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Uploaded on May 28, 2007
Very few films achieve a kind of subliminal greatness with cross-cultural impact, but Walkabout is one of those films--a visual tone poem that functions more as an allegory than a conventionally plotted adventure.
Considered a cult favorite for years, Nicolas Roeg's 1971 film is about two British children who are rescued in the Australian outback by a young Aboriginal man played by David Gulpilil.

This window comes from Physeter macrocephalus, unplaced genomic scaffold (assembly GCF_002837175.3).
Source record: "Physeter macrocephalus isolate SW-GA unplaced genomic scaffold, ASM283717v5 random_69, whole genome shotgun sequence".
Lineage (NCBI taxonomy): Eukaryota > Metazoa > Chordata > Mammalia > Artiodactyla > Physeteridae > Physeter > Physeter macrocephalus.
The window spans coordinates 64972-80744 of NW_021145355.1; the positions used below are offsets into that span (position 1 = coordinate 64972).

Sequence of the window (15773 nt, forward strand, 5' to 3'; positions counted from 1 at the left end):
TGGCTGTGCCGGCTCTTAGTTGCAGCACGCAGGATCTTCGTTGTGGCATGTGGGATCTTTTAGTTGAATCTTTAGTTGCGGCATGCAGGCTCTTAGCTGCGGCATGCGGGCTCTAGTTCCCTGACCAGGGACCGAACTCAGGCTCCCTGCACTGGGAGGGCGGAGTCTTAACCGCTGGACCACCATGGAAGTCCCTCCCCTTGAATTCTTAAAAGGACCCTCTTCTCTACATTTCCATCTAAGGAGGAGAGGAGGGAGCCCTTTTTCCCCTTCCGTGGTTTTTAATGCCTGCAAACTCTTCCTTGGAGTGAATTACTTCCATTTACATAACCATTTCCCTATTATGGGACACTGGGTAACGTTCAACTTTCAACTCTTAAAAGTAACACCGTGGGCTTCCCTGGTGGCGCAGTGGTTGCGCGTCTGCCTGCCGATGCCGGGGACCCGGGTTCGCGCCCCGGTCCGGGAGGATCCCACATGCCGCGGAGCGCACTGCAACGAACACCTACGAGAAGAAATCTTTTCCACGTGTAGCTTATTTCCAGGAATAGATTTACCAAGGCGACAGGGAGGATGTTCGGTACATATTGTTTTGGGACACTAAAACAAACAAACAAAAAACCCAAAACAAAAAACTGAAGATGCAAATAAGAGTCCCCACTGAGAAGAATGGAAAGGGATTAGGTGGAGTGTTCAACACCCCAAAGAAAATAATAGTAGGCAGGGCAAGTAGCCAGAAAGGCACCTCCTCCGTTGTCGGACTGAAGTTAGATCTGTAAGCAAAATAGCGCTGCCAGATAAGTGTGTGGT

Through exquisite cinematography and a story of subtle human complexity, the film continues to resonate on many thematic and artistic levels. Roeg had always intended it to be a cautionary morality tale, in which the limitations and restrictions of civilization become painfully clear when the two children (played by Jenny Agutter and Roeg's young son, Lucien John) cannot survive without the Aboriginal man's assistance. They become 'primitives' themselves, if only temporarily, while the young Aboriginal man proves ultimately and tragically unable to join the "family" of civilization. With its story of two worlds colliding, Walkabout now seems like a film for the ages, hypnotic and open to several compelling levels of interpretation.
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